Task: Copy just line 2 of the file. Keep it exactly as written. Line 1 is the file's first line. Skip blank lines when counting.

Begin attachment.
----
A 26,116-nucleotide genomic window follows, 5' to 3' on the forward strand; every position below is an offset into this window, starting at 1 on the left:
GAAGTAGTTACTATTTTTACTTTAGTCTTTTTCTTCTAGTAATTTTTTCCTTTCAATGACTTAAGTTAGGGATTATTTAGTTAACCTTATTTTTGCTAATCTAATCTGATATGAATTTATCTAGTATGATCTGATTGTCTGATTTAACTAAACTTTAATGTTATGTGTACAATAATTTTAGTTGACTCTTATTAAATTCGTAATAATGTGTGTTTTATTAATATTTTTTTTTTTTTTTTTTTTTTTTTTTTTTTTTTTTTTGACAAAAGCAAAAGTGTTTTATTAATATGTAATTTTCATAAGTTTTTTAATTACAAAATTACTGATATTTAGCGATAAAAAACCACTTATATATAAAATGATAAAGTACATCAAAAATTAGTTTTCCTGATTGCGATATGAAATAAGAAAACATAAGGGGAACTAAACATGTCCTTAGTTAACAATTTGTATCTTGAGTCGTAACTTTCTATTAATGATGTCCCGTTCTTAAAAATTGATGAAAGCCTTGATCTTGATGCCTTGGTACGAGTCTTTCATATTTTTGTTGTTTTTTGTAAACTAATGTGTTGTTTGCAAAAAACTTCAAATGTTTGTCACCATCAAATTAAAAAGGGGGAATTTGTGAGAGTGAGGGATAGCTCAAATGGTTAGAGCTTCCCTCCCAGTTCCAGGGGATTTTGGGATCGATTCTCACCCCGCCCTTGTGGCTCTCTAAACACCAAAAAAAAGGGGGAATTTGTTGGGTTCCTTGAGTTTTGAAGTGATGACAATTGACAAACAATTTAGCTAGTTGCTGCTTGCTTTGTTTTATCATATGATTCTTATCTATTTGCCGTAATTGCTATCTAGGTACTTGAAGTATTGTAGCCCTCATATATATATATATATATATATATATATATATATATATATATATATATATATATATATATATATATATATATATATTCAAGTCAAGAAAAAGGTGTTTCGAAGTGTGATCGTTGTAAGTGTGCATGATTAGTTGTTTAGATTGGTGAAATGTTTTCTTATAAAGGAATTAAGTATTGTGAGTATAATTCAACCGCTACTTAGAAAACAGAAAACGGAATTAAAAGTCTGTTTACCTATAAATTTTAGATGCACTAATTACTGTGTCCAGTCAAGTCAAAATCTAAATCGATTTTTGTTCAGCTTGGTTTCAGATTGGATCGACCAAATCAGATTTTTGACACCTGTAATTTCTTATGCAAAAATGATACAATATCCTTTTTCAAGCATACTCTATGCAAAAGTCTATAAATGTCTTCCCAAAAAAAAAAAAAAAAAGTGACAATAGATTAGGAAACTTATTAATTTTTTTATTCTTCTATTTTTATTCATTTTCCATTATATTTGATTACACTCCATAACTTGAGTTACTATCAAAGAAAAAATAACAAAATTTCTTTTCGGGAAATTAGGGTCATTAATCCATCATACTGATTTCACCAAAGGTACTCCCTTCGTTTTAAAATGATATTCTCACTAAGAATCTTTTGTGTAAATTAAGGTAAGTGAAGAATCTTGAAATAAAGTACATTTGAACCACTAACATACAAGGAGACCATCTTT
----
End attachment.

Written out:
GAAGTAGTTACTATTTTTACTTTAGTCTTTTTCTTCTAGTAATTTTTTCCTTTCAATGACTTAAGTTAGGGATTATTTAGTTAACCTTATTTTTGCTAATCTAATCTGATATGAATTTATCTAGTATGATCTGATTGTCTGATTTAACTAAACTTTAATGTTATGTGTACAATAATTTTAGTTGACTCTTATTAAATTCGTAATAATGTGTGTTTTATTAATATTTTTTTTTTTTTTTTTTTTTTTTTTTTTTTTTTTTTTGACAAAAGCAAAAGTGTTTTATTAATATGTAATTTTCATAAGTTTTTTAATTACAAAATTACTGATATTTAGCGATAAAAAACCACTTATATATAAAATGATAAAGTACATCAAAAATTAGTTTTCCTGATTGCGATATGAAATAAGAAAACATAAGGGGAACTAAACATGTCCTTAGTTAACAATTTGTATCTTGAGTCGTAACTTTCTATTAATGATGTCCCGTTCTTAAAAATTGATGAAAGCCTTGATCTTGATGCCTTGGTACGAGTCTTTCATATTTTTGTTGTTTTTTGTAAACTAATGTGTTGTTTGCAAAAAACTTCAAATGTTTGTCACCATCAAATTAAAAAGGGGGAATTTGTGAGAGTGAGGGATAGCTCAAATGGTTAGAGCTTCCCTCCCAGTTCCAGGGGATTTTGGGATCGATTCTCACCCCGCCCTTGTGGCTCTCTAAACACCAAAAAAAAGGGGGAATTTGTTGGGTTCCTTGAGTTTTGAAGTGATGACAATTGACAAACAATTTAGCTAGTTGCTGCTTGCTTTGTTTTATCATATGATTCTTATCTATTTGCCGTAATTGCTATCTAGGTACTTGAAGTATTGTAGCCCTCATATATATATATATATATATATATATATATATATATATATATATATATATATATATATATATATATATATATATATTCAAGTCAAGAAAAAGGTGTTTCGAAGTGTGATCGTTGTAAGTGTGCATGATTAGTTGTTTAGATTGGTGAAATGTTTTCTTATAAAGGAATTAAGTATTGTGAGTATAATTCAACCGCTACTTAGAAAACAGAAAACGGAATTAAAAGTCTGTTTACCTATAAATTTTAGATGCACTAATTACTGTGTCCAGTCAAGTCAAAATCTAAATCGATTTTTGTTCAGCTTGGTTTCAGATTGGATCGACCAAATCAGATTTTTGACACCTGTAATTTCTTATGCAAAAATGATACAATATCCTTTTTCAAGCATACTCTATGCAAAAGTCTATAAATGTCTTCCCAAAAAAAAAAAAAAAAAGTGACAATAGATTAGGAAACTTATTAATTTTTTTATTCTTCTATTTTTATTCATTTTCCATTATATTTGATTACACTCCATAACTTGAGTTACTATCAAAGAAAAAATAACAAAATTTCTTTTCGGGAAATTAGGGTCATTAATCCATCATACTGATTTCACCAAAGGTACTCCCTTCGTTTTAAAATGATATTCTCACTAAGAATCTTTTGTGTAAATTAAGGTAAGTGAAGAATCTTGAAATAAAGTACATTTGAACCACTAACATACAAGGAGACCATCTTT